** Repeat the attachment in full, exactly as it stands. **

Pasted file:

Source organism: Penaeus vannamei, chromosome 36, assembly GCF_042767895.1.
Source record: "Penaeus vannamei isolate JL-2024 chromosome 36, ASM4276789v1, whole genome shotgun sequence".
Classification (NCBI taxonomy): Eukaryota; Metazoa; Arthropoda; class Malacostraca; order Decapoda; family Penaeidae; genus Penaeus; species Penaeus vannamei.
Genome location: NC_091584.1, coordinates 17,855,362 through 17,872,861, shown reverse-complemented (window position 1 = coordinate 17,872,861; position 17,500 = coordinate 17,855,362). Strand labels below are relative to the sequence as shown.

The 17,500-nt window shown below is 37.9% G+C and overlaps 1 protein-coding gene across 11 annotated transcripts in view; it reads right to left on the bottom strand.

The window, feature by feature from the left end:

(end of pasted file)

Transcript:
Source organism: Penaeus vannamei, chromosome 36, assembly GCF_042767895.1.
Source record: "Penaeus vannamei isolate JL-2024 chromosome 36, ASM4276789v1, whole genome shotgun sequence".
Classification (NCBI taxonomy): Eukaryota; Metazoa; Arthropoda; class Malacostraca; order Decapoda; family Penaeidae; genus Penaeus; species Penaeus vannamei.
Genome location: NC_091584.1, coordinates 17,855,362 through 17,872,861, shown reverse-complemented (window position 1 = coordinate 17,872,861; position 17,500 = coordinate 17,855,362). Strand labels below are relative to the sequence as shown.

The 17,500-nt window shown below is 37.9% G+C and overlaps 1 protein-coding gene across 11 annotated transcripts in view; it reads right to left on the bottom strand.

The window, feature by feature from the left end: